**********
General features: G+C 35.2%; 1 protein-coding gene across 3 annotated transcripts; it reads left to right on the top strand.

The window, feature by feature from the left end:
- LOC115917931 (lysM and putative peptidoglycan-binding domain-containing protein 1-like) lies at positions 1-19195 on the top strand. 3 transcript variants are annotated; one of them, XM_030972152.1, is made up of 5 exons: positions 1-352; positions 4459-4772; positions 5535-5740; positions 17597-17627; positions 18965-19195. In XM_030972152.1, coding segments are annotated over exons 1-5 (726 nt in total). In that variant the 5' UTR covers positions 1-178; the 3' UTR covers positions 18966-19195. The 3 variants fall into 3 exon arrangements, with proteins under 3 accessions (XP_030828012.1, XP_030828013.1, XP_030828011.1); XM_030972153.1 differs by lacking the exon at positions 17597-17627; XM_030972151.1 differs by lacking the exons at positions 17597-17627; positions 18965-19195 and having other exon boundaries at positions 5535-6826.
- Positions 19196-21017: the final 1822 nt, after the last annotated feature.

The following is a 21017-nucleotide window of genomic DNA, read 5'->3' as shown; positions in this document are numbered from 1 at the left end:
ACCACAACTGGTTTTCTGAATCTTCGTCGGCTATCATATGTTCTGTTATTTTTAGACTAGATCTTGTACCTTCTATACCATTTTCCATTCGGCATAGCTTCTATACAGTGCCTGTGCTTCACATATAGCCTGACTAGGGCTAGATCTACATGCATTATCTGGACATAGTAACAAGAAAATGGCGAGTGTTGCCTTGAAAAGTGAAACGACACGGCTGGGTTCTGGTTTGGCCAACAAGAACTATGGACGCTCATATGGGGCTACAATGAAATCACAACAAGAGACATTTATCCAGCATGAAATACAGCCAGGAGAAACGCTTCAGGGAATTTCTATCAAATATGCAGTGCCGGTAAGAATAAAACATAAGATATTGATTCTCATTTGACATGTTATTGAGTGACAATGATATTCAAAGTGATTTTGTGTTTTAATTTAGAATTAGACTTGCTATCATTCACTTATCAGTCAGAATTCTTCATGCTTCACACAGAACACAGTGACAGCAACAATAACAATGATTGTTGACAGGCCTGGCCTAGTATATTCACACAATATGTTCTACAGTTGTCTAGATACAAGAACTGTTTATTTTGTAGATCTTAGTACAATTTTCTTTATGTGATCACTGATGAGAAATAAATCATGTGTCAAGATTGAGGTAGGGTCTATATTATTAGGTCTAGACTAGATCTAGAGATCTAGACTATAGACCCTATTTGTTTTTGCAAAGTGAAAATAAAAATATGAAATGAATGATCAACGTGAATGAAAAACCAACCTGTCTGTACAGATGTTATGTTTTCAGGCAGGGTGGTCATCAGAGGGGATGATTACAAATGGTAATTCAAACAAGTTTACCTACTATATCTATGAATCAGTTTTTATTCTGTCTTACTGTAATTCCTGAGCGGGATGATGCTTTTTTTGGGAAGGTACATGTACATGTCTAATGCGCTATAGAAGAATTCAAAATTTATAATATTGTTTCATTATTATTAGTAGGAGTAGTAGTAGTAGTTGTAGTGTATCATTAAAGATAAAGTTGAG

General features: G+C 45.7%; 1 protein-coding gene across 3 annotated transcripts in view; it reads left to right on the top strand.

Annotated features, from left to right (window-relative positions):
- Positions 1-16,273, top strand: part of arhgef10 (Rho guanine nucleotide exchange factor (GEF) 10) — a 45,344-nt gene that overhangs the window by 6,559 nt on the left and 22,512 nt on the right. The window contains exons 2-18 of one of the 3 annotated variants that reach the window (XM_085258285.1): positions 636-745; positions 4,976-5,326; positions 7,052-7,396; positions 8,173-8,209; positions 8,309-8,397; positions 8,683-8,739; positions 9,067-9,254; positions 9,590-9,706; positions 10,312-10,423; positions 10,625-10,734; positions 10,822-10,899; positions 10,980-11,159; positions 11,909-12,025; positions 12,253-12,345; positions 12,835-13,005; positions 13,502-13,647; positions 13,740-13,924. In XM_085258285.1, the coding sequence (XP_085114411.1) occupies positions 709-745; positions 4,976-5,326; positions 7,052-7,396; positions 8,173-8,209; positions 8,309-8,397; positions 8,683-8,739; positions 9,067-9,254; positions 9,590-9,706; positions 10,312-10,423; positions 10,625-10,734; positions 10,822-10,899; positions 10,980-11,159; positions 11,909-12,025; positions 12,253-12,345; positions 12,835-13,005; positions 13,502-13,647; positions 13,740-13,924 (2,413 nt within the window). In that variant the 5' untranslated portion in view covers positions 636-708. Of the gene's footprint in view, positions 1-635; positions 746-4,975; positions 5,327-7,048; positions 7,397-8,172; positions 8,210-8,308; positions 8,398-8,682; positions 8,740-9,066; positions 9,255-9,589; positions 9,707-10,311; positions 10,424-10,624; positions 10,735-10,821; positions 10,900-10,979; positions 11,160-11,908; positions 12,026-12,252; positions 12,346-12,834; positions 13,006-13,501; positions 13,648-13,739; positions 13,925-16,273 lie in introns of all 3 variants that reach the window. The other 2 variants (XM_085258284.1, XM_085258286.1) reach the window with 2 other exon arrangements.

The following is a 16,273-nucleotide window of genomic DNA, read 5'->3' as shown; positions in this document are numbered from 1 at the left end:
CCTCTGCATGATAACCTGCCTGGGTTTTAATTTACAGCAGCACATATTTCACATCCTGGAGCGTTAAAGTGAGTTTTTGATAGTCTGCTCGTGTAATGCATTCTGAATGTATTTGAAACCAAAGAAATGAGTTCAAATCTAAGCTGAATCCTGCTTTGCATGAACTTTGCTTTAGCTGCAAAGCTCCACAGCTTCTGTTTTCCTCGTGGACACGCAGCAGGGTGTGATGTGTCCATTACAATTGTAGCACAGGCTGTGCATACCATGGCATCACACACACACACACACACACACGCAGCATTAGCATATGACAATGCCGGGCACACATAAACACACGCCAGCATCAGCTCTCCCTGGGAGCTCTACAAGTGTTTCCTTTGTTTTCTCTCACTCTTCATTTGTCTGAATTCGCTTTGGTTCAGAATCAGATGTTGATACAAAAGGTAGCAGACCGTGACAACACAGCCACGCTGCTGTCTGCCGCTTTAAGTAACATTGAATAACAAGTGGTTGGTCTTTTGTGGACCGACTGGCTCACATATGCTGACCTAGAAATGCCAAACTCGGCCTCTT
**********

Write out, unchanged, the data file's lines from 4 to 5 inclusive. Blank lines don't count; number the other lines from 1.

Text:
- Positions 19196-21017: the final 1822 nt, after the last annotated feature.

The following is a 21017-nucleotide window of genomic DNA, read 5'->3' as shown; positions in this document are numbered from 1 at the left end: